'Do the fair thing'

State Senate allows defendants to challenge convictions based on junk science

By Peter Vieth
BridgeTower Media Newswires
RICHMOND, VA — After an impassioned plea from a man who spent 33 years in a Virginia prison for a killing he did not commit, a state Senate committee on Jan. 23 gave the go-ahead for a procedure to let defendants challenge convictions based on junk science.

Keith Harward, 62, told legislators it was now-discredited bite mark evidence that helped put him behind bars in 1983.

With a Netflix video crew recording the proceedings, Harward urged passage of Senate Bill 1066, a measure that would allow those claiming innocence to petition the state Court of Appeals, arguing that developments in science now clear them of what they were convicted.

“You have the opportunity today to show the citizens that you want to do the fair thing. That’s all it is – just being fair,” Harward said.


Actual innocence procedure

When a senator questioned whether the procedure for writs of actual innocence doesn’t already address the problem, Senate Courts Committee counsel Steven Benjamin said the actual innocence system does not apply for recent convictions. He spoke in support of the legislation offered by Sen. Bill Stanley, R-Moneta.

“The writ of actual innocence was effective for those who were convicted in the ’70s and the ’80s before forensic DNA was being used in the courtroom... It worked for the old cases, it doesn’t work for anything since about 1990,” Benjamin said.

Harward was cleared by DNA evidence in 2016.

The underlying problem is not a scientific one, Benjamin said.

“The problem is a legal problem, because the law in Virginia values precedent over advances in knowledge,” Benjamin said. “For example, the scientific community long knew that bite mark evidence was invalid, that microscopic hair comparison evidence was invalid. But the courts long ago held that these techniques were admissible. And so, valuing precedent, this evidence continues to be admitted, even today.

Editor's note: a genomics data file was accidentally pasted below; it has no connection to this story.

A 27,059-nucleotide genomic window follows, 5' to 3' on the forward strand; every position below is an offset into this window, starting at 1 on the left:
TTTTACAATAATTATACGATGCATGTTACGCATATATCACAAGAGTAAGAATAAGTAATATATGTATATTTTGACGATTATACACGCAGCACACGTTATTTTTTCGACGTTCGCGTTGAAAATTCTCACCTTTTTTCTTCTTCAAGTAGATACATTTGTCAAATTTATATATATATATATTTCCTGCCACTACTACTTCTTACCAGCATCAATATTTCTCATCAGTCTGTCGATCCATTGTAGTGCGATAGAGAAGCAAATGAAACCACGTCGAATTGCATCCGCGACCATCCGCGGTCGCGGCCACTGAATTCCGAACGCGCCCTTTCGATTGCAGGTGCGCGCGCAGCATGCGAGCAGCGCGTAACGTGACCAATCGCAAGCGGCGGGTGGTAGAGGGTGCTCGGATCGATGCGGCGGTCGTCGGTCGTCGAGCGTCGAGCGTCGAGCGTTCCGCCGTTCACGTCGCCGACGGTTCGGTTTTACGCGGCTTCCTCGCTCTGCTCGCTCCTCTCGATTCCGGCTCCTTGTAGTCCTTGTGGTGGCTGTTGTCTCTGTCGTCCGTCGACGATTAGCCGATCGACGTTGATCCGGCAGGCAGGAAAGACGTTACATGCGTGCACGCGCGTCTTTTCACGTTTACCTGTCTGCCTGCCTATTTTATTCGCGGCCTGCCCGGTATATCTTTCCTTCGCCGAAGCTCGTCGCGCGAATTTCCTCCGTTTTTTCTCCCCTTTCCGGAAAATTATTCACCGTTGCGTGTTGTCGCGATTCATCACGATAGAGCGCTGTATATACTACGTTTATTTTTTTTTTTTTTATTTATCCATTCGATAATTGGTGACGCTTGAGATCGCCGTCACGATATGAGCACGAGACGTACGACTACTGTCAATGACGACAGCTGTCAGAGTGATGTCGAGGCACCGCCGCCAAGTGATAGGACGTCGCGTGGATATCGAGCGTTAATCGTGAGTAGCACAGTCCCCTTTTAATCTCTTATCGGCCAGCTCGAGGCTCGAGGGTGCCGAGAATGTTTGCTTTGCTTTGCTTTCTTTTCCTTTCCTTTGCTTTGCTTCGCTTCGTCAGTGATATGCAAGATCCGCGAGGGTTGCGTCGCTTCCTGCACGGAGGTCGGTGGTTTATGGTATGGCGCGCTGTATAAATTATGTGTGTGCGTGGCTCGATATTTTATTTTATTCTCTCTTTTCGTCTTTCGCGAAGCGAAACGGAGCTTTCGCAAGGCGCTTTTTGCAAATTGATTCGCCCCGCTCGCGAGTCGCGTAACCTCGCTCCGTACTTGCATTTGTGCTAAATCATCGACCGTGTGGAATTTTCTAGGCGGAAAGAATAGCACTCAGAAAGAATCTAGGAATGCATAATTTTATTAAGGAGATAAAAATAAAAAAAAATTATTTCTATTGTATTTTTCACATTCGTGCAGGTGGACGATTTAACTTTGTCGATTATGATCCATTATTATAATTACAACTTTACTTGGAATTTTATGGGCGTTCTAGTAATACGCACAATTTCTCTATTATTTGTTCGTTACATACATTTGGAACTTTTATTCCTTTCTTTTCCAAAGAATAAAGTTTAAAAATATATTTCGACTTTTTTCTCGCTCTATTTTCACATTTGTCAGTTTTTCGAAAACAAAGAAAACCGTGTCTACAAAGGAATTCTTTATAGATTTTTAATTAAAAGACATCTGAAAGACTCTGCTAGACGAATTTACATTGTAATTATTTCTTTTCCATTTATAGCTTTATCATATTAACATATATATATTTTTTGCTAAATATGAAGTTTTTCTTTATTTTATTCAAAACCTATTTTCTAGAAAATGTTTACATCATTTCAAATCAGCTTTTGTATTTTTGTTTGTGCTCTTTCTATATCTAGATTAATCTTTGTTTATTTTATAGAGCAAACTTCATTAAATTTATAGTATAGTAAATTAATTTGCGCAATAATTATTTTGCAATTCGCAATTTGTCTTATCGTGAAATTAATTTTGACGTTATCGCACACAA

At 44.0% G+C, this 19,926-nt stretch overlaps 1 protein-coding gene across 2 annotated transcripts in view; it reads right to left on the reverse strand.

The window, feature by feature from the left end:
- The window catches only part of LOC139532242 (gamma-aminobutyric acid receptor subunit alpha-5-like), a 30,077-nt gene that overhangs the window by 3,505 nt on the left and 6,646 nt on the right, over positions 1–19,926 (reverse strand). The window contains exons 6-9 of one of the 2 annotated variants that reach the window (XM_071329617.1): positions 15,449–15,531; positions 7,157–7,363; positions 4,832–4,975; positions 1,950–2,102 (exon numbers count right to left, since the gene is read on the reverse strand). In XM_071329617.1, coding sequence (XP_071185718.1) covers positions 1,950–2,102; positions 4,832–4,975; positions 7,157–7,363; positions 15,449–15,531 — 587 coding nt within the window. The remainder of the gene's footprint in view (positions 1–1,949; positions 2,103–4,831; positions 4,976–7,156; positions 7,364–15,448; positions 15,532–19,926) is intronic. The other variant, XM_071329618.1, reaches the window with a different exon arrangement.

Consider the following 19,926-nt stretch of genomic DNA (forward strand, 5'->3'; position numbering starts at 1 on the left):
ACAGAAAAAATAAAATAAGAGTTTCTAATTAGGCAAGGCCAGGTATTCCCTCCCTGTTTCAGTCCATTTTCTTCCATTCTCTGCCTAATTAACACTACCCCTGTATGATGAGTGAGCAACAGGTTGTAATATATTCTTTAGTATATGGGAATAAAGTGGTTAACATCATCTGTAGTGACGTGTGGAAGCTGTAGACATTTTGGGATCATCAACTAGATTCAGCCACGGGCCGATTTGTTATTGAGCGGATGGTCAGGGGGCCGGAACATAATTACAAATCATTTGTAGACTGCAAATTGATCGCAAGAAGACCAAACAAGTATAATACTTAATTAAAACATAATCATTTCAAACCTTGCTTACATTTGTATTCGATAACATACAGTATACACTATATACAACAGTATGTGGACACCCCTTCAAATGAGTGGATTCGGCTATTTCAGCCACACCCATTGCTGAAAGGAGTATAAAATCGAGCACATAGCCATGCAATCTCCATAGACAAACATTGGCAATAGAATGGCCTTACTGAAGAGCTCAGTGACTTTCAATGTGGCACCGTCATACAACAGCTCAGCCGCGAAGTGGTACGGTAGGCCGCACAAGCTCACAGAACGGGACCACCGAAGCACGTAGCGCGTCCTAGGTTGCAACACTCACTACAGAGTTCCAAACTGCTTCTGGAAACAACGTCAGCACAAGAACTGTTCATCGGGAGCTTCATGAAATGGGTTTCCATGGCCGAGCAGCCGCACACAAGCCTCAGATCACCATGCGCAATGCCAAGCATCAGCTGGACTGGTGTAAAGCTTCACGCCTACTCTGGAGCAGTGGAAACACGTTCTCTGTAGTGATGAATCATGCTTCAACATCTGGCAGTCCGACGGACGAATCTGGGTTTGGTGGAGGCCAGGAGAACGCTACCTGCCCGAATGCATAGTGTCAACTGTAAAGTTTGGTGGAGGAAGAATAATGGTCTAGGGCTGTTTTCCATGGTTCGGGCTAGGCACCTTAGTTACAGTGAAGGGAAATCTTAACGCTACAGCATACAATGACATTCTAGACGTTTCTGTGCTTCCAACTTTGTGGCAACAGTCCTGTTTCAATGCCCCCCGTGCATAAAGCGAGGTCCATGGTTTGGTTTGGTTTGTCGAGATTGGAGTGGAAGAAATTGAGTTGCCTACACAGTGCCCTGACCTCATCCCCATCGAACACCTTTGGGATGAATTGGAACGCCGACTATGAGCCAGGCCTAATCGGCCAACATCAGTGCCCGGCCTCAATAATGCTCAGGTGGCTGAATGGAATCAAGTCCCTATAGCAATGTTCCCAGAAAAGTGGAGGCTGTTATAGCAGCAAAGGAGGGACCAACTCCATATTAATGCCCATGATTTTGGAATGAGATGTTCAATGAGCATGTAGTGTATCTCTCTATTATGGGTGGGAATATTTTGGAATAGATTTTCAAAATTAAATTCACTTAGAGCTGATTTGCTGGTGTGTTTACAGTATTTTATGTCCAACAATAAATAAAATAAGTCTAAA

“This bill is necessary to address instances in which discredited, invalid, inaccurate science has been admitted and used to convict an innocent person,” Benjamin continued. “This bill is necessary,” he told the senators.


Judges object

But a committee of judges has concerns about procedure, according to a representative of the Supreme Court’s administrative office. She said the junk science bill would disrupt the current scheme whereby innocence claims based on non-biological evidence are heard at the Court of Appeals and biological writs are heard at the Supreme Court.

The judges also had double jeopardy concerns, since the junk science bill would allow retrial at the commonwealth’s discretion. The court representative said her office would be willing to work with drafters of the legislation to deal with concerns.


No limit to petitions

Prosecutors raised issues as well.

Because science is always changing, the bill could allow an unending succession of petitions as new developments come to light, said Michael R. Doucette, executive director of the Virginia Association of Commonwealth’s Attorneys.
“It doesn’t say it has to be a significant or monumental change in science. It could be a minor change in science,” Doucette said. “And so there is literally no limit to the number of petitions that could be filed.”

The committee reported the bill, sending it to the Senate Finance Committee for evaluation of its fiscal impact and with direction for the drafters to work with the Supreme Court on procedure. The only “no” votes came from Sens. Mark D. Obenshain, R-Harrisonburg, and Thomas K. Norment Jr., R-Williamsburg.

A similar bill cleared the Senate but died in the House last year.

Under the bill, a petition to vacate a conviction must contain “specific facts indicating that relevant forensic scientific evidence was not available at the time of the petitioner’s conviction ... through the exercise of reasonable due diligence by the petitioner or that discredited forensic scientific evidence was presented at the petitioner’s conviction...”

The bill would apply only for defendants convicted on pleas of not guilty or an Alford plea. It has a sunset date of July 1, 2024. It would expire on that date unless re-enacted.

The Netflix video crew was recording the proceedings for a documentary series on wrongful convictions, according to a leader with the crew.


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